Happy with the Silver

The last time I ran it was in the company of an Olympic Gold Medalist.  Mary Peters won the Pentathlon in Munich in 1972 and came home to Belfast, Northern Ireland to face the kind of adulation currently enveloping NI golfers Darren Clarke, Rory McIlroy and Graeme McDowell.

Mary Peters raised money for a running track in Northern Ireland which was built in the early ’70s in the most privileged part of Belfast. (Nobody thought this was odd at the time). I, aged 12, happened to be hanging out at the site with my siblings, cousins and friends the day the Daily Mail was taking photos of Mary in support of her fundraising efforts. In lieu of any actual oppressed “children of the troubles”, we were drafted and thus photographic evidence of me in motion still remains. I am the child in unflattering stripes in the middle of the picture. I only did it for the cameras. Believe it or not, I am one year older than my sister and cousin who feature in this picture. No wonder I thought of myself as an Amazon from an early age.

Running with Olympic Gold Medalist Mary Peters.

In my view, walking is only slow running and is also to be avoided. Duke Diet and Fitness Center would like me to take 10,000 steps a day, speed optional. This is a distance of nearly 5 miles at my stride and truthfully there is nothing or no-one I want to see enough to cover that amount of ground. The nustep is an option here, but it won’t be at home, so how am I to make up the missing mileage?

The beavioral health team at Duke are full of bright ideas for creating Specific, Measurable, Action-based, Realistic and Time-focused goals. They ask us to come up with “Someday Goals”, “Everyday Goals”, “Bad Day Goals” and to look out for red flags. We then have to think in advance about remedies that can help us get back to our everyday goals and closer to our someday goals when we backslide.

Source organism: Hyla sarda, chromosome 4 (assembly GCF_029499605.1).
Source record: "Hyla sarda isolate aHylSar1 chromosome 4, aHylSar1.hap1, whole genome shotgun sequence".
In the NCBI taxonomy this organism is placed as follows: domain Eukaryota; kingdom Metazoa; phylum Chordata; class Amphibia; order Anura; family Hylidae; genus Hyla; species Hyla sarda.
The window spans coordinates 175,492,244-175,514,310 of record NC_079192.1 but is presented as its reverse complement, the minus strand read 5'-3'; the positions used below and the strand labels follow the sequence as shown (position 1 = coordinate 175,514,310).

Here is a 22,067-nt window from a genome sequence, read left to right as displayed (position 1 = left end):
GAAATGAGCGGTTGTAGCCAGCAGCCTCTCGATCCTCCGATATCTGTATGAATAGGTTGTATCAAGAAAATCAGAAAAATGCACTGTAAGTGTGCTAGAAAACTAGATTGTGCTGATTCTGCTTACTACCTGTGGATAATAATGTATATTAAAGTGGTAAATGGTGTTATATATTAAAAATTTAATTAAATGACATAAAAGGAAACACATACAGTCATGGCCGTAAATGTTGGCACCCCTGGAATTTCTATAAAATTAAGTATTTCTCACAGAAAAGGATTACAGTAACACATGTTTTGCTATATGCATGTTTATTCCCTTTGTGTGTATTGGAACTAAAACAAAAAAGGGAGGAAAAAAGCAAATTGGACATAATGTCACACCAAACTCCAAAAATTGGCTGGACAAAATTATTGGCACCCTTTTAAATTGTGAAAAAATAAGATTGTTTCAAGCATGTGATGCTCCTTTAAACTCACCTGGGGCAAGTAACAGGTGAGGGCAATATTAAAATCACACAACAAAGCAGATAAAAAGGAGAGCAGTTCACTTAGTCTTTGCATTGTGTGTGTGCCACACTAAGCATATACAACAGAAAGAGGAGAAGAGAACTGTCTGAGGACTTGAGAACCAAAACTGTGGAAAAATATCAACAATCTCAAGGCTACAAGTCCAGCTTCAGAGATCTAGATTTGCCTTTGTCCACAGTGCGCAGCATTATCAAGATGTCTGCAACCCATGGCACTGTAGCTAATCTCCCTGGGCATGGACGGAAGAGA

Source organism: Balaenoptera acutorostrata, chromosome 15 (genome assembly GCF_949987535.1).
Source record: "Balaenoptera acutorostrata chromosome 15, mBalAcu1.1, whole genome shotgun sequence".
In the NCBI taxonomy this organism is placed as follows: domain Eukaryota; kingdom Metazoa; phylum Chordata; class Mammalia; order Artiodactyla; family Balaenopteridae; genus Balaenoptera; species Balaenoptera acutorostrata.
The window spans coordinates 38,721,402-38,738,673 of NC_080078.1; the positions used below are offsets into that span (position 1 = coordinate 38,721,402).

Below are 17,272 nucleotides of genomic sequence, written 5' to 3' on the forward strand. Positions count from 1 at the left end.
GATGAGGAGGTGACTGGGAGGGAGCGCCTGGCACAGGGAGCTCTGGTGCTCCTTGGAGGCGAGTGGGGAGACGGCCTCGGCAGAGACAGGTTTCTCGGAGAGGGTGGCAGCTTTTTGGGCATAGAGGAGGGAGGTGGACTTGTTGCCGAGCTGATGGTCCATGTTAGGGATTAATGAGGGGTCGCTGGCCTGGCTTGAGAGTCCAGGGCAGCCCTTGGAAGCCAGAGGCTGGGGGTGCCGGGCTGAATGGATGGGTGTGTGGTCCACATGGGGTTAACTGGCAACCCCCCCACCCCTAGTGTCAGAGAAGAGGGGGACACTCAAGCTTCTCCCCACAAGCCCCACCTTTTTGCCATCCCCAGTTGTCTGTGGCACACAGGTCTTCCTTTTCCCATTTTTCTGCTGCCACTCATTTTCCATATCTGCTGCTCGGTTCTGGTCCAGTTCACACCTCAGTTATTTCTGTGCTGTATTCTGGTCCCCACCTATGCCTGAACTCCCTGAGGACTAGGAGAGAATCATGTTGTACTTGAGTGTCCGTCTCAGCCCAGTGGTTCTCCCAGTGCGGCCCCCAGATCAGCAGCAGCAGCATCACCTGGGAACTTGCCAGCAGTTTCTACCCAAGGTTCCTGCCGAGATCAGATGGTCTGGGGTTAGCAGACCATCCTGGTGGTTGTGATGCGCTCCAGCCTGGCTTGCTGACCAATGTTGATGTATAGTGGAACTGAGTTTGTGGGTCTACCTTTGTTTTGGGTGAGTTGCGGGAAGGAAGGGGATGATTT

So if the Someday Goal –what Mary would call a Gold–is10,000 steps a day, the everyday goal or Silver can be 4,000 steps a day and a commitment  to adding an extra 50 every week.

The Bad Day or Bronze goal can be remembering the everyday goal and being prompted to take the stairs, or park further a way from the house, or run round the kitchen half a dozen times.

The Red Flags might be failing to wear a pedometer for a week, or using the elevator 3 days in a row, or using the “it’s hot, it’s cold, it’s raining, I’m tired” excuses across a week to avoid walking to work or walking at lunchtime or whatever way you originally planned to cover those 4000 plus daily steps.

The Remedies? (these are hard) Well I am hoping these can work for me: Line up friends to walk with so they hold me accountable, boost my spirits and keep me company. (Marilyn and Peggoty, you have been warned) Treat myself to a new Pandora download or an itunes audio book for my iphone or give my kids my paycheck and keep after them until I can get it back –this last is a desperate measure, to be used only as a last resort.

I am not sure that the late, lamented Buster McShane ever had to employ these tactics with his world-beating pentathlete. It’s been 40 years since Dame Mary and I were last in touch. Perhaps I’ll write her another letter and find out.

About Liz Barron

US Peace Corps Volunteer in Armenia. Permanent address in Washington DC. Deep roots in Northern Ireland and persistent Belfast accent. Blogger,cook, mother, grandma, Scrabble-player and enthusiastic world traveler.
This entry was posted in Blarney Family, Exercise, Fat Camp, friendship, Tales of a Belfast girlhood and tagged , , , , , , , , , , , , , , . Bookmark the permalink.

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